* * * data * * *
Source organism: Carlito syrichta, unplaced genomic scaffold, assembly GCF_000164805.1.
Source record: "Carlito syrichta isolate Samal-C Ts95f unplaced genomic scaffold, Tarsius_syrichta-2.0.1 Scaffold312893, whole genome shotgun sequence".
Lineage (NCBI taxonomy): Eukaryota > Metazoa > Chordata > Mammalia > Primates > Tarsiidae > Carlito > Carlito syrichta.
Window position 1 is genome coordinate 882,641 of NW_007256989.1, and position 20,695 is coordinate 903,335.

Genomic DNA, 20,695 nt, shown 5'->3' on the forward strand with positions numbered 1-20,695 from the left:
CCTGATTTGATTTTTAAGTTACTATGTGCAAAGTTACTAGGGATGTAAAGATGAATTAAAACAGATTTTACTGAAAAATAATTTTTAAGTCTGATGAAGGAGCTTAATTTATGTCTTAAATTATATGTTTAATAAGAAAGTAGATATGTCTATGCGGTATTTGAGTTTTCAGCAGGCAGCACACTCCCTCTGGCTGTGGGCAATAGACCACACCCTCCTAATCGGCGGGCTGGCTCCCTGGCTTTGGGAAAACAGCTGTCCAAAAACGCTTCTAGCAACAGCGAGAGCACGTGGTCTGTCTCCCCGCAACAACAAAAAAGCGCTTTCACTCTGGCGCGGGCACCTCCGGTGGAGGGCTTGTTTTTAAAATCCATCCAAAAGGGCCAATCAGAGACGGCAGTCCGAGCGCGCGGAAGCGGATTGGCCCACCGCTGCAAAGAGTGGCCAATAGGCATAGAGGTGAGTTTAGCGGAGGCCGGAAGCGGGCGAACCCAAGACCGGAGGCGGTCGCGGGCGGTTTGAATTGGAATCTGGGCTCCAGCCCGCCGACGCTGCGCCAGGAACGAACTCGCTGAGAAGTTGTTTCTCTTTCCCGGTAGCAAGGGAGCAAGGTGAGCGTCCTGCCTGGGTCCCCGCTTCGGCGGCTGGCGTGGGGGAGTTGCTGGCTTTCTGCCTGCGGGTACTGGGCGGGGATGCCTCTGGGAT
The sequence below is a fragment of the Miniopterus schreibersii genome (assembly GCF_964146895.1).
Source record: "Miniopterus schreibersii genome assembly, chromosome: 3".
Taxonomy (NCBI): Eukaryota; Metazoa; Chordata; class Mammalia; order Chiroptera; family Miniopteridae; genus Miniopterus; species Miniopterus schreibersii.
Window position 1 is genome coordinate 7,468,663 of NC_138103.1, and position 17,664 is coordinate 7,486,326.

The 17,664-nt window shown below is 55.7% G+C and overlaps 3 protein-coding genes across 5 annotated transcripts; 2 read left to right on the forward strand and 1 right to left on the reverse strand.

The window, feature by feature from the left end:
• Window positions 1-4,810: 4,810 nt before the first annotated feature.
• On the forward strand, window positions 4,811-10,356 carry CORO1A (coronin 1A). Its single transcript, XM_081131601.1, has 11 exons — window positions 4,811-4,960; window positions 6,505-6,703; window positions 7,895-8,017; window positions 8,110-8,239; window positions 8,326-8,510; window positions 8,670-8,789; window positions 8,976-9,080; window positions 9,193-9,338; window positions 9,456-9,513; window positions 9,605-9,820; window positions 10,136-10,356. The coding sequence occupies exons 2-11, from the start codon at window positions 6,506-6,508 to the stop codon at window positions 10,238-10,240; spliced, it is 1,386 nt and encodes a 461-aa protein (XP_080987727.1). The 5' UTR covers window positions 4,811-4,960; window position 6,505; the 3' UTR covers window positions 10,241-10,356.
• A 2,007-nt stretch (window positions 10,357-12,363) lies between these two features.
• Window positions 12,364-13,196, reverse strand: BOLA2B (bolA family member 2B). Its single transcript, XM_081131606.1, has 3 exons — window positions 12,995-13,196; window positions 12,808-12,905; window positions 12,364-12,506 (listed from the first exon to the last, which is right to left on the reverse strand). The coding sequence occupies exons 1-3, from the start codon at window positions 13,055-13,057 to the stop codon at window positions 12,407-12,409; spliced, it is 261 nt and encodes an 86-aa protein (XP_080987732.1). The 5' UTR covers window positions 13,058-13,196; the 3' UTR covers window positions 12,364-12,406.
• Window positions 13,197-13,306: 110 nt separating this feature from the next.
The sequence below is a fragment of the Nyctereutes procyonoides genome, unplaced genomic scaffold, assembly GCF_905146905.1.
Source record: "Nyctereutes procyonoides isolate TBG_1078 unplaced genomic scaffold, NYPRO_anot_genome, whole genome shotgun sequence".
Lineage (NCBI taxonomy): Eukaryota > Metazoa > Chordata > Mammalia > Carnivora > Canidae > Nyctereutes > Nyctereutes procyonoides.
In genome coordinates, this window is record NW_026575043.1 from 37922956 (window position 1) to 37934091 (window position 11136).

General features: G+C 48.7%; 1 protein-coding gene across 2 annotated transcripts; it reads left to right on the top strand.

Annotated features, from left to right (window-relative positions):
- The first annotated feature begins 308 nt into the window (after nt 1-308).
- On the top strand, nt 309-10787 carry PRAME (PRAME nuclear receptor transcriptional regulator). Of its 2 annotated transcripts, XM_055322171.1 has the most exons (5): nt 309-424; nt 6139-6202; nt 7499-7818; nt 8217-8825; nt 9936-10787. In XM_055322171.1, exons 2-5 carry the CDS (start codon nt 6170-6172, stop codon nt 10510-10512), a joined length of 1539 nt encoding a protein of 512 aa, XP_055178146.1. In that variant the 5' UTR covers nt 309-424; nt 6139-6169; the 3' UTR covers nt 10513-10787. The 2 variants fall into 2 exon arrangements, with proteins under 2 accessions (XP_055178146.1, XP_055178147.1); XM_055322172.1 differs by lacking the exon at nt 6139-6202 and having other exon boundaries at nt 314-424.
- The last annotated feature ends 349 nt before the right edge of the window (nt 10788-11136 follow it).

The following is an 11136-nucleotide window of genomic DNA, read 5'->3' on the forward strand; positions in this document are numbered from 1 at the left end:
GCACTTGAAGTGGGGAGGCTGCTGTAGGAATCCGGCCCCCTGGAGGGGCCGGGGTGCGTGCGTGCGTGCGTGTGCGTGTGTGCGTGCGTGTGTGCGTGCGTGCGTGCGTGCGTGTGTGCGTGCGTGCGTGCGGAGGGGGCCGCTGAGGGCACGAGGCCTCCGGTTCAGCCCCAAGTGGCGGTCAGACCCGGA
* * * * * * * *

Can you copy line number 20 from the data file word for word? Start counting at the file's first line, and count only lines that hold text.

Lineage (NCBI taxonomy): Eukaryota > Metazoa > Chordata > Mammalia > Carnivora > Canidae > Nyctereutes > Nyctereutes procyonoides.